Kismayo continues to be the site of contentious clan dynamics almost a year after violent battles among clan militias supporting or contesting Ras Kamboni leader Ahmed Madobe and the formation of his “Jubaland” administration.
It has also been more than six months after the Somali government struck a deal with the former al-Shabaab ally to form an Interim Jubba Administration (IJA)–which misguidedly was thought to address key issues that caused the crisis by only engaging two parties of a multi-party conflict.
Madobe “Targeting” Non-Ogaden Clans
In a recent audio statement, Sheikhaal clan leader Sultan Abdirashiid Macalin Gaas blamed IJA head Ahmed Madobe for fomenting violence against non-Darod/Ogaden clans–including violent house raids and day-time killings by Ras Kamboni troops.
When fellow Sheikhaal clan leader Sultan Amir Abdirashid was gunned down in the Shaqaalaha neighborhood on 21 April 2014, Sultan Abdirashid Macalin blamed Madobe’s troops for trying to silence outspoken opponents to Ras Kamboni’s alleged abuses.
He also reportedly highlighted that his cadre was filled with ONLF rebels from Ethiopia.
With other elders having been assassinated in recent weeks, the IJA has often blamed al-Shabaab for the killings–though this has not prevented the wider community from suspecting the Kismayo administration was responsible.
Al-Shabaab Continuing to Play Clan Dynamics
To be sure, al-Shabaab has continued its violent operations in Kismayo by killing several IJA officials in assassinations and car bombs–despite its “withdrawal” from the port town.
IJA’s responding crackdown–often resulting in mass arrests–has at times targeted clans perceived as hostile to Madobe, and this could in part be driving clan tensions.
Though al-Shabaab likes to think itself as fighting for the ummah (and Somalis) rather than any particular clan, the group and sympathetic media sources have been eager to promote the allegiance and support of Jubba clans to al-Shabaab.
In one recent article, pro-Shabaab media highlighted an attack specifically by Dir clan fighters targeting Kismayo University, and claimed that the clan staunchly supported al-Shabaab.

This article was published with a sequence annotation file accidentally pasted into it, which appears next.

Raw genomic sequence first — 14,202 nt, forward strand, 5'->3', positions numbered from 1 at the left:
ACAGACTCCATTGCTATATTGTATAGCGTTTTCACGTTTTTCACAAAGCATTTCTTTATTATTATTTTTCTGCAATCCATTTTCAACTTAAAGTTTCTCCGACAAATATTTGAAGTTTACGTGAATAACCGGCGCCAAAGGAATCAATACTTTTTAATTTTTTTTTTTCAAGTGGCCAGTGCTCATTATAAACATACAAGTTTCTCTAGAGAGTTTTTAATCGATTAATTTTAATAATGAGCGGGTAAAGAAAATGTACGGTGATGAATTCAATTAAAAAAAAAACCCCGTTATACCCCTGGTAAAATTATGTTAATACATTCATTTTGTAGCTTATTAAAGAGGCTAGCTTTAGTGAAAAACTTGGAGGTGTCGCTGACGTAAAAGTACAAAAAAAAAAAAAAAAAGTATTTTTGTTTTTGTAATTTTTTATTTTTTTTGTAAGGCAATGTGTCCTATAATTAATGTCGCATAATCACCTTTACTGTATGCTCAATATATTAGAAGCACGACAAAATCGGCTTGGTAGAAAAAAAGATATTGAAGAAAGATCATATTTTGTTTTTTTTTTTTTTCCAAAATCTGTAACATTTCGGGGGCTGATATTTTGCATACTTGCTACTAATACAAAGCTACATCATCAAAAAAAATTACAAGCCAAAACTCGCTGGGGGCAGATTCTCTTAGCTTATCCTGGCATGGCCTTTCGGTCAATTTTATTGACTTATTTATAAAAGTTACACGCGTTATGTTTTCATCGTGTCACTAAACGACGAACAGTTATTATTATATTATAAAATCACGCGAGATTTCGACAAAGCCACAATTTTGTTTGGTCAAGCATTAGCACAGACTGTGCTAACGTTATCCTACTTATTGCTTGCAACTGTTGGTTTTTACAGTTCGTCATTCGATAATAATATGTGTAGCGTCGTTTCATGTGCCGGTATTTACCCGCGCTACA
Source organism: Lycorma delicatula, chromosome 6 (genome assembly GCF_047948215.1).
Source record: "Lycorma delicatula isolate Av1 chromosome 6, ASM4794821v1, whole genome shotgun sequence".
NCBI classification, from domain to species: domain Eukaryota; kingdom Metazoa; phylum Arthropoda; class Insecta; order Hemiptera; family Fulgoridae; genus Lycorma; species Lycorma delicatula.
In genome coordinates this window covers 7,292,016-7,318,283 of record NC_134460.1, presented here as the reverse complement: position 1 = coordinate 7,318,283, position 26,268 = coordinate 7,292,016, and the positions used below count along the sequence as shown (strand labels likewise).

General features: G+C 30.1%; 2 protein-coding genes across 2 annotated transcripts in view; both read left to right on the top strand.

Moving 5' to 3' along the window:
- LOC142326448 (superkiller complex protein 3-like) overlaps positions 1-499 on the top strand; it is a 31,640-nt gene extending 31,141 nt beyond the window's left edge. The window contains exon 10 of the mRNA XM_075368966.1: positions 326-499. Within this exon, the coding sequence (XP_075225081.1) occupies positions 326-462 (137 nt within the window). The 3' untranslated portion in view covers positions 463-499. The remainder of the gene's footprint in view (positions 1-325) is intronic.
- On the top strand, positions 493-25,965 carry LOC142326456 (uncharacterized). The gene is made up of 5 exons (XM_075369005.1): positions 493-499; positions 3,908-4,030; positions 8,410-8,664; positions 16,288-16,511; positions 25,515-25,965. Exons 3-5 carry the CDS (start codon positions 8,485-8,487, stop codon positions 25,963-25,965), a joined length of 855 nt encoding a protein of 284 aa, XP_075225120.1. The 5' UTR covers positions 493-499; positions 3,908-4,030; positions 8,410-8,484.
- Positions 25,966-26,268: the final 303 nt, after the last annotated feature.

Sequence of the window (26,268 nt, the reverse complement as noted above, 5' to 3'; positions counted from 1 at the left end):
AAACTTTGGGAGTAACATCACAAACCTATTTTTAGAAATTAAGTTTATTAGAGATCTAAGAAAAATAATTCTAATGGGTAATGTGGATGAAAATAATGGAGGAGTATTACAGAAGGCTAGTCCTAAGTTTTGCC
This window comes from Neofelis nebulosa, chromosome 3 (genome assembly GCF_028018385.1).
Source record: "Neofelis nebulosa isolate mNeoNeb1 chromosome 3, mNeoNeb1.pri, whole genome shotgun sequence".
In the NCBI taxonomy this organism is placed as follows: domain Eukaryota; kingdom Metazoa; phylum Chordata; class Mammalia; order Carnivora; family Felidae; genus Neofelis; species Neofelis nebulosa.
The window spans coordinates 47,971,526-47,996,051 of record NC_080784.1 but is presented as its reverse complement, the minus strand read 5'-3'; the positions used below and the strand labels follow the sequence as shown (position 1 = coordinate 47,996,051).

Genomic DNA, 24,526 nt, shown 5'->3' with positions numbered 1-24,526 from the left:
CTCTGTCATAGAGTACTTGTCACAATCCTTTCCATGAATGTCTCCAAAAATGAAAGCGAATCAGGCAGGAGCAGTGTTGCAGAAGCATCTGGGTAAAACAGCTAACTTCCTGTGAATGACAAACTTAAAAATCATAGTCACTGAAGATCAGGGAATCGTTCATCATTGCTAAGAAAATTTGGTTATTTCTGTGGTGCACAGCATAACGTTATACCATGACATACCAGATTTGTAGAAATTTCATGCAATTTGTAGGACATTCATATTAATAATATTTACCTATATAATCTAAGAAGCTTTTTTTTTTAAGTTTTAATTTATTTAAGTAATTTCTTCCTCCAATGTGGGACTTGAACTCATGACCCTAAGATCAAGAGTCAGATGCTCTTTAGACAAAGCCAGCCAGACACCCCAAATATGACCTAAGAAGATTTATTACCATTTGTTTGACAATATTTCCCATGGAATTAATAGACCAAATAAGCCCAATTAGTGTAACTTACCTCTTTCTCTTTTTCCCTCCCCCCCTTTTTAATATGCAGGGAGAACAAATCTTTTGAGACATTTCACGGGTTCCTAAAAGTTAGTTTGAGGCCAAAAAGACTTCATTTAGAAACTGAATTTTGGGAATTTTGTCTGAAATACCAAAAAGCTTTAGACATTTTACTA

Another report claimed an attack in Afmadow against Kenyan and Ras Kamboni forces was carried out by fighters from the Absame clan–to which Madobe’s Ogaden is one sub-clan.
Overall, pro-Shabaab media continues to highlight that fighters from Madobe’s own clan and other clans are fighting against him in Lower Juba.
In the near-term, al-Shabaab will continue to highlight Madobe’s inability to meet the expectations of clans in the region–which is something that al-Shabaab did (through pragmatism, supporting the underdog, and force) more successfully than others who tried to rule the town in recent decades.
The recent visit to Kismayo by Somali Prime Minister Abdiweli Sheikh Ahmed was meant to forge progress on unfilled points of the Addis Ababa agreement between the IJA and Somali government, as well as to urge reconciliation in the Jubba community.
However, actual progress on reconciling bad blood has been sporadic and not very comprehensive.
From time to time, different clans will meet to discuss disagreements–such as what happened between Sade and Kablalax representatives earlier this week.
However, these brief gatherings will likely not be able to produce the needed consensus on core issues among broader communities, including:
- How to share port revenue among clans and districts in the region (as well as defining the role of the Somali government in control of the port)
- How to create a security apparatus that is diverse regionally and to some degree linked to the federal government
- How to encourage the administration in Kismayo to be responsive to the social needs of those beyond the port city (i.e., one of the basic tenets and functions of federalism
In addition to the pressure from al-Shabaab and the absence of a social/political/economic vision for Jubba, potential spoilers such as Barre Hirale reportedly are refusing to disarm militiamen just outside Kismayo.
All these factors could at the least contribute to simmering violence that makes UNHCR’s idea of returning refugees to Kismayo ill-conceived. At the most, this could lead to a build-up of arms by clans who feel a continued assault against them–or motivate them to form strategic alliances with al-Shabaab.
Relatedly, many in Jubba will be wondering to what ends new military equipment recently purchased by the IJA will be used.
Moving forward, much of the responsibility will fall on Ahmed Madobe to create more goodwill among clans in order to reduce the perception that he is a pawn of Kenya (which both al-Shabaab and other opponents like to point out) or that he simply seeks control of the lucrative Kismayo port rather than serve as a legitimate regional political leader.
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